It was just a regular day of recess. The entire first grade was outside, forming secret clubs and pledging eternal friendship. It was springtime, a lackadaisical time when kids were full of hope; hope of summer, hope of extra recess, and hope of growing an apple tree. These kids were kids I had been playmates with all year; many of them had been my friends even in kindergarten.
We had spent the majority of the school year digging a hole, and then one day at lunch, an idea struck: we would plant an apple seed from one of the apples from lunch into the hole, and we mutually took care of the tree, trusting in the club members to check on its development and to help protect it from any outsiders of the club. And so it was that I was totally unprepared for what happened next.
I was suddenly summoned to see the substitute teacher. I was surprised, as what reason would she have to call for me? I hadn’t done anything wrong, I was a good kid. I hadn’t so much as gotten a warning all year. Then, she told me that three of my classmates professed that I had kicked each of them in their necks; after she informed me who it was, I was shocked. I had done no such thing; one of them was even taller than I was! I protested, but it was of no use. The suspect’s denial was nothing compared to three kids all asserting the same thing. Apparently, the substitute even felt the need to inform at least one of the intimidating second grade teachers about the incident, since one terrified me by saying that I “could get suspended”. In contrast to the way they treated me, teachers were comforting the students, asking them how they felt and if they wanted to go to the nurse's office. They then sent me off to the office.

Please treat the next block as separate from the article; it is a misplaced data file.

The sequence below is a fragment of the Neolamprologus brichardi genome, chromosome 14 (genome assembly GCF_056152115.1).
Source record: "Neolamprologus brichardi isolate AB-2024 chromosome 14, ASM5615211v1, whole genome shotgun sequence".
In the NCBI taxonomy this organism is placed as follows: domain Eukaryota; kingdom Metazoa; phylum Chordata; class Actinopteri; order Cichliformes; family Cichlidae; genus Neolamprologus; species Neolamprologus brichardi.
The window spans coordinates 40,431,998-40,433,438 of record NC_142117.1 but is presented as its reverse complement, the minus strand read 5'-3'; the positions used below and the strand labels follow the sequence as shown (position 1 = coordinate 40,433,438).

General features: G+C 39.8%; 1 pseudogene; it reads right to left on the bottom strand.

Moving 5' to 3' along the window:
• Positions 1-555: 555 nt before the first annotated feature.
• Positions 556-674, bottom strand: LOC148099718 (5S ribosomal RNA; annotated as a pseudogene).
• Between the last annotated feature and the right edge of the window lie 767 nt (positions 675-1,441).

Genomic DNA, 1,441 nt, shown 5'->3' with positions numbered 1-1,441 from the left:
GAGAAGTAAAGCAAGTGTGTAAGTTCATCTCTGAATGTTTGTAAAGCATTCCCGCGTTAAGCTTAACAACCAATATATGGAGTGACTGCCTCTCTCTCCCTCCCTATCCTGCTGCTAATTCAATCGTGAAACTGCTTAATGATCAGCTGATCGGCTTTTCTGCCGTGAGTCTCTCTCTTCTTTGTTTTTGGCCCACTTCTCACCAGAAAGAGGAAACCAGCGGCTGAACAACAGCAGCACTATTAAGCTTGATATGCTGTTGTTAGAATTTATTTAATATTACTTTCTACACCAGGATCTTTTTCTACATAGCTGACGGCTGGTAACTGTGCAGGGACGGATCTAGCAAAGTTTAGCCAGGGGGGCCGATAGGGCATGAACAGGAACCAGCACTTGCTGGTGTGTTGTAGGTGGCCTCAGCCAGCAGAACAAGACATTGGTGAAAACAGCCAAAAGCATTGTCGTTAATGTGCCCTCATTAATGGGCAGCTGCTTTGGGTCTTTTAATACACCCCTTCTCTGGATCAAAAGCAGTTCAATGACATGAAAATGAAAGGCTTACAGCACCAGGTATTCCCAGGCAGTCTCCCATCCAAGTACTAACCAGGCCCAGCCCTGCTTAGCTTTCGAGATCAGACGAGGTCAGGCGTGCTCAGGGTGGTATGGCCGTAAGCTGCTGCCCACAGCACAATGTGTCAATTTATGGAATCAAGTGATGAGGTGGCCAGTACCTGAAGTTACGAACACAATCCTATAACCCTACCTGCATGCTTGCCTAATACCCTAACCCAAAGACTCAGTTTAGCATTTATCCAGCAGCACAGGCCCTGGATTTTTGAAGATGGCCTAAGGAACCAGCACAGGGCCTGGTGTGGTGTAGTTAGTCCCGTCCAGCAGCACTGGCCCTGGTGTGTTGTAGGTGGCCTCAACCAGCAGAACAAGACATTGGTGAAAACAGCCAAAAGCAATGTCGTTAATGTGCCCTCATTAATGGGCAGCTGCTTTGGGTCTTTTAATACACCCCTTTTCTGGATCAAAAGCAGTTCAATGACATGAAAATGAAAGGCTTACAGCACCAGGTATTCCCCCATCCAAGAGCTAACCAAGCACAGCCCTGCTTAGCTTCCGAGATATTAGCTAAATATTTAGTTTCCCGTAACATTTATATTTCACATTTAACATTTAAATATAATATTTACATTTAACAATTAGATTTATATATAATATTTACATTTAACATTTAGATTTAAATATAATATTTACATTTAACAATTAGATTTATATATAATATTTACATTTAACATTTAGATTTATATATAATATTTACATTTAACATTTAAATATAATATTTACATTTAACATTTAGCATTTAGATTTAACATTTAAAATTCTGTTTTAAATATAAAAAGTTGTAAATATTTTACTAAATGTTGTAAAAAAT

Once I arrived at the front office, I sat into one of the plush maroon chairs they had waiting for me. I sat there for a time crying, while adults kept sitting down next to me, asking if I was okay, and then inquiring if I was there for the guidance counselor, and if not for that then why was I there. Eventually a fellow classmate came along with a note explaining what "happened", which was given to the secretary for passage to an administrator.
The vice principal came around shortly thereafter, and she then took me to her office to talk about what happened. Meanwhile I started crying again and after denying it for a time, deemed it useless and just started nodding my head to her admonishing. She repeatedly told me how I should not repeat my actions in a similar way, and tried to instill a sense of empathy for my actions, with statements such as “imagine how those others felt when you kicked them”
The principal led me to yet another dreary room, which contained a large table with hard plastic chairs around it. Three other students were sitting on those chairs already with their heads down, one of them my fellow classmate Kayla. I joined them, still sniffling from the injustice of it all as I laid my head down. After what seemed an eternity, but in reality could not have been much more than ten minutes, I was finally released.
The next day, at recess, one of the "kicked" people owned up to the lie. One of the kids outside of my circle of friendship was promising friendship to several of the club members in return for getting me in trouble. Unfortunately, no declarations of guilt were told to any adults, so my only solace was that I was right.